Biophilic urbanism can enhance livelihoods through increased tourism activity, improved worker productivity and increased water security (Daniels et al., 2020). Physical and mental health improvements are derived from reduced pollution, increased levels of exercise and reduced stress as a result of immersion in nature (Daniels et al., 2020).
Additionally, biophilic urbanism helps mitigate the heat island effect through tree planting, urban forestry and green facades by cooling the built environment and protecting residents against thermal discomfort, morbidity and mortality (Beatley, 2017).
However, there can be negative consequences of increased greening. Urban greening projects improve liveability which can lead to higher housing prices and gentrification, impeding access to these areas for low-income households (Immergluck & Balan, 2018). This raises questions of environmental justice and inequity in relation to the resilience of diverse communities.
In summary, biophilic urbanism and urban greening improve urban sustainability which in turn enhances community resilience (Beatley & Newman, 2013).
Summary and Recommendations
The concept of community resilience has evolved from a narrow definition of a community’s ability to respond and recover from a shock to include the integration of complex social-ecological systems requiring an interdisciplinary approach.
Controversies surrounding terminology and inclusiveness have moved towards practical debates and research concerned with building community resilience. This shift reflects the urgency placed on the need for climate change action in response to growing risks and uncertainty.
Building community resilience requires action from all tiers of government along with the community itself. Climate change mitigation and adaptation strategies are determined on a multi-scalar level but are realised at the local and community level, in part due to the flexibility and direct community connection afforded to local councils (Kais & Islam, 2016; Lerch, 2017).
This provides an opportunity for local governments to introduce and implement policies that directly address climate change adaptation within the urban community. Policy interventions could therefore focus on practical initiatives informed by academic research and developed in consultation with the community.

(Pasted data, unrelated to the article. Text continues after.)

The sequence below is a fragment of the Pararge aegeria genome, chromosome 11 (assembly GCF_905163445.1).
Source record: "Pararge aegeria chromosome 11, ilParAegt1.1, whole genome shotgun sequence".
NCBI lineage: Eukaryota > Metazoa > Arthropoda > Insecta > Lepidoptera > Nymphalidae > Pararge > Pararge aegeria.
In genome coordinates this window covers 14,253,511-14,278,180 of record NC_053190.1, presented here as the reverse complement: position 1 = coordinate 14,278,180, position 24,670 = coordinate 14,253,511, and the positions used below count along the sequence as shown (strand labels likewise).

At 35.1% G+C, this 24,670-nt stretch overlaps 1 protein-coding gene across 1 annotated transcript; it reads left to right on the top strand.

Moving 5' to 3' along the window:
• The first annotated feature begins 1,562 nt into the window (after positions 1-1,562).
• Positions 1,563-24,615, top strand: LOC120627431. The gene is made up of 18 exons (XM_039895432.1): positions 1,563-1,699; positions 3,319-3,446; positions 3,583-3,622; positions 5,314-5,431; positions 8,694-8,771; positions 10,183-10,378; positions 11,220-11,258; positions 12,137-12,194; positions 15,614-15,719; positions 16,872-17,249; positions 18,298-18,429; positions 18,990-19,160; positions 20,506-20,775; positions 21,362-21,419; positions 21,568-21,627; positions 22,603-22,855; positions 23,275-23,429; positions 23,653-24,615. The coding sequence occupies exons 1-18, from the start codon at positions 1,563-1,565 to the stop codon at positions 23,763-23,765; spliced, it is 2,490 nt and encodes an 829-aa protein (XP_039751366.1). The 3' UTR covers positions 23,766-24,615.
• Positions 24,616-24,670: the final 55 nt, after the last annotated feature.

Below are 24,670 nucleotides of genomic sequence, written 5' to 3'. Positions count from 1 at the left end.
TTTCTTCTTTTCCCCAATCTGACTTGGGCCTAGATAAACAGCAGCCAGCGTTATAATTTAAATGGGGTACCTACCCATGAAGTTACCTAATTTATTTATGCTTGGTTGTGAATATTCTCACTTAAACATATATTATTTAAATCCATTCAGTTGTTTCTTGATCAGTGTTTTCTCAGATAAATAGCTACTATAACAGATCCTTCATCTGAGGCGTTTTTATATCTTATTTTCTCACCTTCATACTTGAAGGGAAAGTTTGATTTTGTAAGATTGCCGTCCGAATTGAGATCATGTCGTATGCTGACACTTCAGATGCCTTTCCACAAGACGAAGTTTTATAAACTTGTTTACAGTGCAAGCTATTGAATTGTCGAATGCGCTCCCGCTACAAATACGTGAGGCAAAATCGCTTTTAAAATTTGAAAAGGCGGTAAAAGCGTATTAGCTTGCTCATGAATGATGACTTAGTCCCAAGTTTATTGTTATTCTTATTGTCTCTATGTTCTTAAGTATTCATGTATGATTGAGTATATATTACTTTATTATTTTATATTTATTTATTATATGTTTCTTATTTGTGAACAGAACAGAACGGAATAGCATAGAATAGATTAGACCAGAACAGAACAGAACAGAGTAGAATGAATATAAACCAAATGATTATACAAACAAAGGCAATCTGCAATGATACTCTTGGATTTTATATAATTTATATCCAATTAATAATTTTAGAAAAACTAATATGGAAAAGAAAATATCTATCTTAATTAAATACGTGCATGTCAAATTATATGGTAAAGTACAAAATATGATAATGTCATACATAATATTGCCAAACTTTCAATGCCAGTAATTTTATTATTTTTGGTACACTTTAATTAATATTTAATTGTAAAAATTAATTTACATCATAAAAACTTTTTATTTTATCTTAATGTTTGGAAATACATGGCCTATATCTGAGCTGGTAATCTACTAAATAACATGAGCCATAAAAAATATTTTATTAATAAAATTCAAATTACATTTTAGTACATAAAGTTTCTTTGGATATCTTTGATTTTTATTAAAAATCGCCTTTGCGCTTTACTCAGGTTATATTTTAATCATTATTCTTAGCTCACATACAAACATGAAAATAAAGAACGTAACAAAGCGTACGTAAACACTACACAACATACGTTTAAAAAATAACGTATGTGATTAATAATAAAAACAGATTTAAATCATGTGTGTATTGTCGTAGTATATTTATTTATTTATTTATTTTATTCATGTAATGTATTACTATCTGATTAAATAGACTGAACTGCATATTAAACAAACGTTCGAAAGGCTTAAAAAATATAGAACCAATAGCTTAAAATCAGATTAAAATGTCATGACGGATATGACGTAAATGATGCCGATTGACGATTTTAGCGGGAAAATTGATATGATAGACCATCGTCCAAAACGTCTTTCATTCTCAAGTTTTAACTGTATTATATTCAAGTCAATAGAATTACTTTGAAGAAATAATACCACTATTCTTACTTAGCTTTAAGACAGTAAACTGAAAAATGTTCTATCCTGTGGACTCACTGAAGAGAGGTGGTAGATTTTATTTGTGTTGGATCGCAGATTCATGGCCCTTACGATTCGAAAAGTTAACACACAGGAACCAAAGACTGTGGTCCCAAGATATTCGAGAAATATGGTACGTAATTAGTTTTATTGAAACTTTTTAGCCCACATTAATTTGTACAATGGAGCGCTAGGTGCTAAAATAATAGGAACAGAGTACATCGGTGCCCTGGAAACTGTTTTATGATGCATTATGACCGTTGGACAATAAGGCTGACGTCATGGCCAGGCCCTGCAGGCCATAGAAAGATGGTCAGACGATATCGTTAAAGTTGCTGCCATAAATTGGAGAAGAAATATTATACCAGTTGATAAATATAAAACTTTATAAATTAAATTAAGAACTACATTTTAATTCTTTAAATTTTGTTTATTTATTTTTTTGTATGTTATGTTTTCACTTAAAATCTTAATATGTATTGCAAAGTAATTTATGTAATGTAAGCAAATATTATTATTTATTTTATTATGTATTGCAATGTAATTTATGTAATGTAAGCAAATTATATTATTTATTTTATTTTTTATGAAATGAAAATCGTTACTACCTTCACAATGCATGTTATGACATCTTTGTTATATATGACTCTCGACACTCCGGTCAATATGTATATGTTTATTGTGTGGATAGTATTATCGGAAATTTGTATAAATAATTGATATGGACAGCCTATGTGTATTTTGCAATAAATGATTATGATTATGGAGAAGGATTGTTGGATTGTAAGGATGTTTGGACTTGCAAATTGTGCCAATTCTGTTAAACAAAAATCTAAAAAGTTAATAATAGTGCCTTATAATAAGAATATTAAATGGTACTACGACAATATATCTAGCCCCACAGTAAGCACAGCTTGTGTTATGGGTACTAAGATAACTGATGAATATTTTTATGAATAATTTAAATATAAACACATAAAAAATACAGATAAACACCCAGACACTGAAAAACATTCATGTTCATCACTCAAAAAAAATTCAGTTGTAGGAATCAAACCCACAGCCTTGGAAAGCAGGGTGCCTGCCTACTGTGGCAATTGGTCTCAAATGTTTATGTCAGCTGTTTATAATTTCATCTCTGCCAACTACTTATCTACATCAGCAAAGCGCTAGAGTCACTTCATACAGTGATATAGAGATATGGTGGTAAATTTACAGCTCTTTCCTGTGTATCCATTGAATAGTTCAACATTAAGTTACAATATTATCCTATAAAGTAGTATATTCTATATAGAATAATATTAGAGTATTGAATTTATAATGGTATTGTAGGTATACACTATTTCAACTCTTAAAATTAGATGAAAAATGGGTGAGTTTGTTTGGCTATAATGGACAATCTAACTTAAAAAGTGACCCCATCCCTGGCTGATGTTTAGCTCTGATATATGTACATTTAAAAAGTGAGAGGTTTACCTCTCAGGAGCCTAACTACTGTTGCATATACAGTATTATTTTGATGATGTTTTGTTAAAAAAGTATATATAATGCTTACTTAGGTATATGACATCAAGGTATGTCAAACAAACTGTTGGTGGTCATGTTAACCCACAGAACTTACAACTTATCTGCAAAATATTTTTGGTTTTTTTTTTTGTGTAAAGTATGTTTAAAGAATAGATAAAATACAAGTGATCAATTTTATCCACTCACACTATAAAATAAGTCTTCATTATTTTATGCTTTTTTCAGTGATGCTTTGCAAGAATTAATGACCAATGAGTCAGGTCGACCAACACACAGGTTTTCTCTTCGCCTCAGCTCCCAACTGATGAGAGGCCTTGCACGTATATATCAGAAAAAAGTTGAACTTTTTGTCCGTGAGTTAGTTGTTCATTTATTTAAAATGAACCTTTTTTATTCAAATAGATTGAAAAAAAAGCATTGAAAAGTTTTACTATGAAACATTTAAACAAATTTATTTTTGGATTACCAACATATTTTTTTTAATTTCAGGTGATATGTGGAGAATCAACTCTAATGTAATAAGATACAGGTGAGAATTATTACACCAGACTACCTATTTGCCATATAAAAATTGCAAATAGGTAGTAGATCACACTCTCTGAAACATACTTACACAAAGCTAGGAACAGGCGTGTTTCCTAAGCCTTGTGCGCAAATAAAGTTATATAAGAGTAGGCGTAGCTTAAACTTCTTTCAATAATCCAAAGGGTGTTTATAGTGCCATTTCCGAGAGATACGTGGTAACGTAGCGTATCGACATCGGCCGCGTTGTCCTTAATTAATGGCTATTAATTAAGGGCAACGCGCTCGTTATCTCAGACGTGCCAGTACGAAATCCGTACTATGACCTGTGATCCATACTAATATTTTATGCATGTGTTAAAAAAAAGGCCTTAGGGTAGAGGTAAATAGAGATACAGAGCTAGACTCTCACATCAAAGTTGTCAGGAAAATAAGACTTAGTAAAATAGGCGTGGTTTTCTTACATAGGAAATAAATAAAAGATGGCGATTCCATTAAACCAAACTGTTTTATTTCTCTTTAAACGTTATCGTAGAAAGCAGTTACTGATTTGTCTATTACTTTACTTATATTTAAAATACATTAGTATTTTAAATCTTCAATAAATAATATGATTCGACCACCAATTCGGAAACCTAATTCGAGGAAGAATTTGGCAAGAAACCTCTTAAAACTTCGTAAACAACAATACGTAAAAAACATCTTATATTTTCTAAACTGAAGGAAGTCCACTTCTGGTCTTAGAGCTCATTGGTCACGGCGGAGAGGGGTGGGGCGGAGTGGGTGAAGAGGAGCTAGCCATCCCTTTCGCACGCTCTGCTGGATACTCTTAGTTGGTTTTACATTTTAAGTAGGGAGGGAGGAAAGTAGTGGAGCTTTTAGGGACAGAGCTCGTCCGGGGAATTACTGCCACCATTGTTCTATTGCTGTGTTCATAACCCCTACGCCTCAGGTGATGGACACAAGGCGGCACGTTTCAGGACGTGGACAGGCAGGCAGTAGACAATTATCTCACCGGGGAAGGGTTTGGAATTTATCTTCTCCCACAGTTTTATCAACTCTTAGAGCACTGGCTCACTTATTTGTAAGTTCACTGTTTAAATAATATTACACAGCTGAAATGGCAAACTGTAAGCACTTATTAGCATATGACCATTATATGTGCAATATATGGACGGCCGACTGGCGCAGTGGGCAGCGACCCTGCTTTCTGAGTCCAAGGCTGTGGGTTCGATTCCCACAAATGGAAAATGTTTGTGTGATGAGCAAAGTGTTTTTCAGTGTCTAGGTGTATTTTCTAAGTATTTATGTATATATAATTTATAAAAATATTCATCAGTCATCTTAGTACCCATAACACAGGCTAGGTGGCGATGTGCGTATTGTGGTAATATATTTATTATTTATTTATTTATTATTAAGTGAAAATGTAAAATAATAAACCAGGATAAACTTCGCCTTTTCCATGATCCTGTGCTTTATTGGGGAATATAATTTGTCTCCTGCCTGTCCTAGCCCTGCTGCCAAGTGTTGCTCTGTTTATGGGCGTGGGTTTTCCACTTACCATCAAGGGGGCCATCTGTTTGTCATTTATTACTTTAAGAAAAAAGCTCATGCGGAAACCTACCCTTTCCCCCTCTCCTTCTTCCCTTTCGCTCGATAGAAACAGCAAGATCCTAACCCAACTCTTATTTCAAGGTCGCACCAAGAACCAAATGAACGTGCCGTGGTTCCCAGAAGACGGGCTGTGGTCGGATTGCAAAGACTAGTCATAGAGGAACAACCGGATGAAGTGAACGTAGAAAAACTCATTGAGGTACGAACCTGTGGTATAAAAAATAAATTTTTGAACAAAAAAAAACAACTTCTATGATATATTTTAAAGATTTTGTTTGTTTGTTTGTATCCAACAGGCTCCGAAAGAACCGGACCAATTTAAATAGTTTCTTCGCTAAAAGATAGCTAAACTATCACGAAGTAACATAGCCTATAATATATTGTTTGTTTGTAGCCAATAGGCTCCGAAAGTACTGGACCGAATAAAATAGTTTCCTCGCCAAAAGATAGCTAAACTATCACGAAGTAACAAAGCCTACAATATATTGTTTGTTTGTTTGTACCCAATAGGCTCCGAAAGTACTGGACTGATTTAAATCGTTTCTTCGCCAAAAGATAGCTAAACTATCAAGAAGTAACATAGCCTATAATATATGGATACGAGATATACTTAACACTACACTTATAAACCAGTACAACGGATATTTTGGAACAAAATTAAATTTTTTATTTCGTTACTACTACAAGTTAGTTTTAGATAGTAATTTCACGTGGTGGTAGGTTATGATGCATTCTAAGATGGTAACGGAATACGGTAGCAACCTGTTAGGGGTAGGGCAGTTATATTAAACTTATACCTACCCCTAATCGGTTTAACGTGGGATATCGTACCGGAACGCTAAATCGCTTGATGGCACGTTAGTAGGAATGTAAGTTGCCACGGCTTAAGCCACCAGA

Policy recommendations arising from research should be of an interdisciplinary and holistic nature. For example, urban biodiversity planning has an interconnected positive relationship with biophilic urbanism (Panlasigui et al., 2021) even though they are concepts informed by research in different disciplines, ecological science and architecture and urban planning.
Future research could investigate the relationship between urban biodiversity planning and biophilic urbanism and how integrated solutions could enhance community resilience. Research could also consider the implications of biophilic urbanism on the resilience of lower socio-economic communities.
As climate change continues to impact communities, adaptation initiatives can be implemented to strengthen a community’s ability to positively respond to change.
Biophilic urbanism is a growing trend in the broader field of urban greening which supports positive adaptation outcomes, leading to enhanced resilience in our city communities to future changes in climate.
Further academic research and discussions should focus on building resilience for all communities along with effective community-level policy.